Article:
Acts, Epistles of Paul, General Epistles, The Revelation

audiobook (Unabridged) The Holy Bible: King James Version

By King James Version

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The Acts of the Apostles: Written by Saint Luke, a Gentile physician, The Acts of the Apostles tells of the spread of the Gospel from Jerusalem after the Resurrection, to Rome, ending at the time of Paul's imprisonment, a period of about thirty-two years. Luke spent time with Paul and most of the events he tells of are about Peter and Paul.

The Epistles of Saint Paul to: Romans, I Corinthians, II Corinthians: Romans is Paul's longest and most formal epistle. It has has had a profound effect on Christianity. Paul may have written it in Corinth while making plans to visit Rome. Corinth, located west of Athens, had been the major city of ancient Greece. At the time of Paul it was a bawdy port city controlled by Rome. Paul's two epistles to the Corinthians serve to counsel the new Christians.

Shorter Epistles of Paul the Apostle: Galatians: one of Paul's most commanding epistles. Ephesians: Paul is transported to the limits of language in order to describe the enthroned Christ. Philippians: Paul writes to them with affection, and the epistle breathes a note of joy throughout. Colossians: It reaches heights of expression that rival anything said of Christ elsewhere in Scripture. I and II Thessalonians: leave the reader wide awake to the responsibilities of the present, not gazing into the future. I and II Timothy and Titus: These letters are called Pastoral Epistles because they deal with matters affecting pastors and congregations. Philemon: the shortest and most personal of Paul's epistles. Hebrews: The author makes extensive use of Old Testament quotations and images to show that Jesus is the supreme revelation of God and humankind.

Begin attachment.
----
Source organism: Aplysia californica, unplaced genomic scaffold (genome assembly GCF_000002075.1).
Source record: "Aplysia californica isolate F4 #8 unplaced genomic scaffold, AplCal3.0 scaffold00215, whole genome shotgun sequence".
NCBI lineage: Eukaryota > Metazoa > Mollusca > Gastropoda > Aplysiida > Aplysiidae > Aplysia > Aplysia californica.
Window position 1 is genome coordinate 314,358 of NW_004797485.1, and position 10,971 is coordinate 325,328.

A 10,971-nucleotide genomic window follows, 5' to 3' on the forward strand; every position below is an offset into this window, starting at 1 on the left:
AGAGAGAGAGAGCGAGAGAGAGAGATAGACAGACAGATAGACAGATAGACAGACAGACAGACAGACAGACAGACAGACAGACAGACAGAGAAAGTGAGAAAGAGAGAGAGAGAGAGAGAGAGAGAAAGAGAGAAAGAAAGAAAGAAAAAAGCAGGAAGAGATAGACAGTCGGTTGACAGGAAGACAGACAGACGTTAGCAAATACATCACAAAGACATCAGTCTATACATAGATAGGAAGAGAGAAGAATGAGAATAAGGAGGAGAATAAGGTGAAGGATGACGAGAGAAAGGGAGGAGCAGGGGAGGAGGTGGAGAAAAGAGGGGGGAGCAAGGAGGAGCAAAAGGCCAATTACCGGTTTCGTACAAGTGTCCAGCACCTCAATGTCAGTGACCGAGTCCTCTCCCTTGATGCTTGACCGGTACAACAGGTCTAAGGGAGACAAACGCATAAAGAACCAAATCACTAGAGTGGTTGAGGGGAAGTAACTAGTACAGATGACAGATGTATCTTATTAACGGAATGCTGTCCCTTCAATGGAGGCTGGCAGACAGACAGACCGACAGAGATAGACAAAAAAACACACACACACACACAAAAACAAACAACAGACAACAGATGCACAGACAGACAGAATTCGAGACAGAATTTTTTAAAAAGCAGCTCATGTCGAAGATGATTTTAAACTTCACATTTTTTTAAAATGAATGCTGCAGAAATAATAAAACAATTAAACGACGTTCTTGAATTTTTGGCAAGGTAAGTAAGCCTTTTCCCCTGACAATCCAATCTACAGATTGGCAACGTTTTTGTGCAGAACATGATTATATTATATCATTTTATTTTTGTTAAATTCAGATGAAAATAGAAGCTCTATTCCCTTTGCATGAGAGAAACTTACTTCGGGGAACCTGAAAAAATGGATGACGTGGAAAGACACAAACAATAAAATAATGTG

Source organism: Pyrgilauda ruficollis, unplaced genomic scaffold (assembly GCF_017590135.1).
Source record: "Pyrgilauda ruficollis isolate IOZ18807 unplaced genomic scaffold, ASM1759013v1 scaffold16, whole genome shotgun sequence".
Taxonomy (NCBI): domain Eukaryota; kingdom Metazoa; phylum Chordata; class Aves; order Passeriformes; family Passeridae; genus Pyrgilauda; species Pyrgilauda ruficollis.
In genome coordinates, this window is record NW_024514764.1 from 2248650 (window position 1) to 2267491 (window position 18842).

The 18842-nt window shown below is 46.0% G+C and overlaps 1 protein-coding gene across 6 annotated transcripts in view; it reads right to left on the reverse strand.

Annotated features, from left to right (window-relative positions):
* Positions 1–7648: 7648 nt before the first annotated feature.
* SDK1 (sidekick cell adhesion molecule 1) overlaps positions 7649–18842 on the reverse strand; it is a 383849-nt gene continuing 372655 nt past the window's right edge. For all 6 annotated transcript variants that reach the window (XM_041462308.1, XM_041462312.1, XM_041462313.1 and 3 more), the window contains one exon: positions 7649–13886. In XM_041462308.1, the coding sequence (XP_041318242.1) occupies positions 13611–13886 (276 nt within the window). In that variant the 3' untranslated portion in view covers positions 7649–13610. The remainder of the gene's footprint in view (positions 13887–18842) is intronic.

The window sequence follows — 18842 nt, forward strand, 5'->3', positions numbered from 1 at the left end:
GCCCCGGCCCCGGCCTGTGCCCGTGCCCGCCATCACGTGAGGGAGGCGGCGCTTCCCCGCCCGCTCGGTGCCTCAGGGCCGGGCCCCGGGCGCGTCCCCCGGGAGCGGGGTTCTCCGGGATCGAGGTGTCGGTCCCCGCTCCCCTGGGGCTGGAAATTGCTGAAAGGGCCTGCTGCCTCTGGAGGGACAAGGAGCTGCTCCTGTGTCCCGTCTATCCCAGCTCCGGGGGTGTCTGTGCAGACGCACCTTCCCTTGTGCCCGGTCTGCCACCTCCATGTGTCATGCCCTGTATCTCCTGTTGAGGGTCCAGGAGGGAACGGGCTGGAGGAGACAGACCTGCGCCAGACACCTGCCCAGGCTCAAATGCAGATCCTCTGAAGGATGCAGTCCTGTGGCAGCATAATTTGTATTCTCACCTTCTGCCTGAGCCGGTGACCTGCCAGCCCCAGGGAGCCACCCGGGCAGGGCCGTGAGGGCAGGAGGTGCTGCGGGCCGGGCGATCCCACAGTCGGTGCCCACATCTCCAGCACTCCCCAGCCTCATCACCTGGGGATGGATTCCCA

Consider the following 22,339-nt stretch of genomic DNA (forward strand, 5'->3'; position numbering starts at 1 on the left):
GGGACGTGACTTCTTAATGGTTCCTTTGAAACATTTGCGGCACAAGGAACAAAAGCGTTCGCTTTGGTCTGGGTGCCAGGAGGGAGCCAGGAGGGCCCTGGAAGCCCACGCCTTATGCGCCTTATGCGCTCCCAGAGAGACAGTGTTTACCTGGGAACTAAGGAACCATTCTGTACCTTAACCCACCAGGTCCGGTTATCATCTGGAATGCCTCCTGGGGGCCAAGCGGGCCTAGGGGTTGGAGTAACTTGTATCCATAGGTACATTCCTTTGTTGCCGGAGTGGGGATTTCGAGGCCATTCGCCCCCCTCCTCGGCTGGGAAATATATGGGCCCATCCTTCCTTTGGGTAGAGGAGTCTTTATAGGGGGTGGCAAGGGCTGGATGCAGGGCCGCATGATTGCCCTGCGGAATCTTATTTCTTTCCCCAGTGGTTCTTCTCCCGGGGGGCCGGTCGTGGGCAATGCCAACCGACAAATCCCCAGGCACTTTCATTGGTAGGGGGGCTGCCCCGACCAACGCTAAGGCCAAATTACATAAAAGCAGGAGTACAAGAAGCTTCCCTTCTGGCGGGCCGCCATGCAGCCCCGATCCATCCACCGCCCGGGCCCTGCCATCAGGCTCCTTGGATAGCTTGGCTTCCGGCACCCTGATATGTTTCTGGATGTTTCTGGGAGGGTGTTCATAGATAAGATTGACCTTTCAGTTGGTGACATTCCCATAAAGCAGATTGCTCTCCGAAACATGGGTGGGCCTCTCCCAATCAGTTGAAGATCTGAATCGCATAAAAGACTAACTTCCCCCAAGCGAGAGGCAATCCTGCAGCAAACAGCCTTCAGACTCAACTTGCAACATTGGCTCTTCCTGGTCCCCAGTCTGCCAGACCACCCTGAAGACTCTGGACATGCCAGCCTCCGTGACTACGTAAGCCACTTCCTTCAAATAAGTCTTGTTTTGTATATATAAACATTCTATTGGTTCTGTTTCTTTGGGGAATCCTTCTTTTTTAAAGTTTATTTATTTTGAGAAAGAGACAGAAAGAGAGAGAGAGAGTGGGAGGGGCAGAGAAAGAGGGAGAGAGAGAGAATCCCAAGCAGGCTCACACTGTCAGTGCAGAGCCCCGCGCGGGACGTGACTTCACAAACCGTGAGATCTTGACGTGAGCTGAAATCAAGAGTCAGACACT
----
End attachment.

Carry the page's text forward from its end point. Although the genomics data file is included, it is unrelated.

General Epistles (James, I Peter, II Peter, I John, II John, III John, Jude) were written to Christians in general, not to a particular church body. Written during the early years of the development of the Christian Church, they deal with the principles of the Gospel as well as suffering, heresy and practical concerns of living the faith.

The Revelation of Saint John the Divine, the last book of the Bible, is the only book of Apocalyptic Literature in the New Testament. In Greek the title of the book is Apocalypsis, meaning "disclosure of hidden things known only by God." Other books of the Bible containing Apocalyptic Literature are Isaiah, Ezekiel, Daniel and Zechariah. The Revelation, like the books of the Old Testament mentioned, uses symbols and imagery.

Acts, Epistles of Paul, General Epistles, The Revelation